COVID-19 Impacts: Zoonotic Diseases, Employment, Food Insecurity, Future Challenges

The past year and a half of unforeseen challenges brought on by the COVID-19 outbreak have created many challenges worldwide. While the origin is still being debated, the outbreak has affected all countries. Many countries brought their commerce to a halt. Employees lost their positions due to lack of income on the part of their employers, and many were terminated while others were kept on at a reduced income level. This led to the need for government intervention to provide income necessary for people to survive. While some governments took minor steps and avoided significant impact, others took major steps and held them for lengthy periods making it difficult for the economy to function.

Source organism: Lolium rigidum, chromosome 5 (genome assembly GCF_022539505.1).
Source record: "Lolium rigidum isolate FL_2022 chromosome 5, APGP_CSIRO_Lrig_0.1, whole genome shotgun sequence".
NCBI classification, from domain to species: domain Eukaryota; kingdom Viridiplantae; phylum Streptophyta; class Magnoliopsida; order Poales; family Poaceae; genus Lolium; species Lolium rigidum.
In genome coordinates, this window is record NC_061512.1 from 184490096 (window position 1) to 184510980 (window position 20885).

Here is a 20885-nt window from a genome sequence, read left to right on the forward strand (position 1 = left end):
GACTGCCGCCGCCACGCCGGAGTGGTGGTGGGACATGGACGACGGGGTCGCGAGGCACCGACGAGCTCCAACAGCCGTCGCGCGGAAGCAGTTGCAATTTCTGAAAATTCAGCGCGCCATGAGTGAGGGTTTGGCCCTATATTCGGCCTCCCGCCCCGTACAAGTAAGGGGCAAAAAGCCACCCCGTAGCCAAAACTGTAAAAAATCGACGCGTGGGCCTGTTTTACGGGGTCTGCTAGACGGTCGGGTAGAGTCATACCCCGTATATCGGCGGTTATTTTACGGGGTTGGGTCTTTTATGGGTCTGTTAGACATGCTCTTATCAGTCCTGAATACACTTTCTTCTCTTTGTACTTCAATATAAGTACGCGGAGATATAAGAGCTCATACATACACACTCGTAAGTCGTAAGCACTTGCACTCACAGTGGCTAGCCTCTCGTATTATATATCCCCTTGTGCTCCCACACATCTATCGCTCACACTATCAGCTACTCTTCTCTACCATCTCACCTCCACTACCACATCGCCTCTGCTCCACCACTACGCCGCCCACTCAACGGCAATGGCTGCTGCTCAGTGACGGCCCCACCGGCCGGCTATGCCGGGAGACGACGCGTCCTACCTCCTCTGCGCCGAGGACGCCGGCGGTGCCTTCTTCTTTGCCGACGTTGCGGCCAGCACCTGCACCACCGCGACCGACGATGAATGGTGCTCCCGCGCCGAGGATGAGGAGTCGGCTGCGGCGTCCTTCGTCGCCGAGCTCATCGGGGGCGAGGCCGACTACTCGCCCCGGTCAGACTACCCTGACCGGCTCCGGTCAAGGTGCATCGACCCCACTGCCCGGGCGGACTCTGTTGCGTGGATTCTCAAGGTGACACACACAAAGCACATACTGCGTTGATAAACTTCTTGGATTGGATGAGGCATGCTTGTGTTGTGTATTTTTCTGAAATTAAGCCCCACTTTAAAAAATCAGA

Agricultural economists have utilized existing government and other data or collected their own data to analyze implications of numerous aspects of the COVID-19 outbreaks. This paper provides some insights on the implications of the COVID-19 actions including zoonotic diseases, employment issues, household food insecurity and waste, and future challenges and opportunities.

Environmental implications of single-use plastic wastes from COVID-19 and opportunities to reduce future impacts